Published: 21st November 2022
IIT Jodhpur researchers develop self-cleaning tech for solar panels. Here's how it works
According to the institute officials, the developed coatings are transparent, scalable, durable and superhydrophobic
If you use solar panels, then you have probably faced issues with maintaining them. Researchers at the Indian Institute of Technology (IIT) Jodhpur have now developed a solution to this. They have come up with new coating technology for the self-cleaning of solar panel surfaces.
According to the institute officials, these coatings are transparent, scalable, durable and superhydrophobic. It reduces dust accumulation on solar panels and is capable of self-cleaning with very little water and is also suitable for easy integration with solar panel manufacturing plants, as per a report by PTI. The institute has also applied for a patent for the technology.
"Industries manufacturing solar panels claim that it operates at 80 to 90 per cent of their efficiency for 20 to 25 years. However, it is well known that dust and sand deposits on solar panels reduce their performance. Depending on the location of the solar power plant and the climate in which it is used, solar panels have been found to lose 10 to 40 per cent of their initial efficiency due to dust accumulation within a few months," said Ravi KR, Head of Department, Metallurgical and Materials Engineering, IIT Jodhpur.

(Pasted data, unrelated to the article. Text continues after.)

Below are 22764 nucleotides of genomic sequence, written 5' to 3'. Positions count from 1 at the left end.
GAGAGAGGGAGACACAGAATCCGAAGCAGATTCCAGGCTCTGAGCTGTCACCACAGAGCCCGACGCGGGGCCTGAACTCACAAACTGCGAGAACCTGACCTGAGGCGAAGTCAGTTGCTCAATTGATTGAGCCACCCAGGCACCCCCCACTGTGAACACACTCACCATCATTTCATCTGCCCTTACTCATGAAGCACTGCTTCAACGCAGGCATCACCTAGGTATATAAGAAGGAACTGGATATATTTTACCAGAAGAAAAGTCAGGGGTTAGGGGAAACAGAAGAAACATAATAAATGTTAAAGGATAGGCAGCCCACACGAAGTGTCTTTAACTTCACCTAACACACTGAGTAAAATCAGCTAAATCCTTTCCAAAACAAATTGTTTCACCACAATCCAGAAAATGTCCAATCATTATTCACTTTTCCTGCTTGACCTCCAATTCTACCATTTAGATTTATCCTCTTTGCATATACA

"Some of the methods currently used to clean the solar panel are expensive, inefficient, have various practical problems in continuous use and can cause irreversible damage to the solar panel. The developed superhydrophobic coating has an excellent self-cleaning property and exhibits no transmittance or power conversion efficiency loss. Accelerated laboratory-scale tests have shown that the coating has exceptional mechanical and environmental durability," he added, as per PTI.
According to the research team, the coating method is an efficient and easy process to use in existing photovoltaic power generation with simple spray-and-wipe techniques. Superhydrophobic coatings using self-cleaning technology do not require much water for cleaning purposes. Thus, the technologies can be used in water-scarce areas with low maintenance costs.
"We are looking at studying the durability of self-cleaning coating in real-time in different regions of the country, such as arid and semi-arid desert regions, coastal regions and rural and urban areas. We are investigating the various re-coating options for the damage caused during the usage. The team will also work on decreasing the reduction in efficiency due to dust accumulation in solar thermal applications," Professor KR said.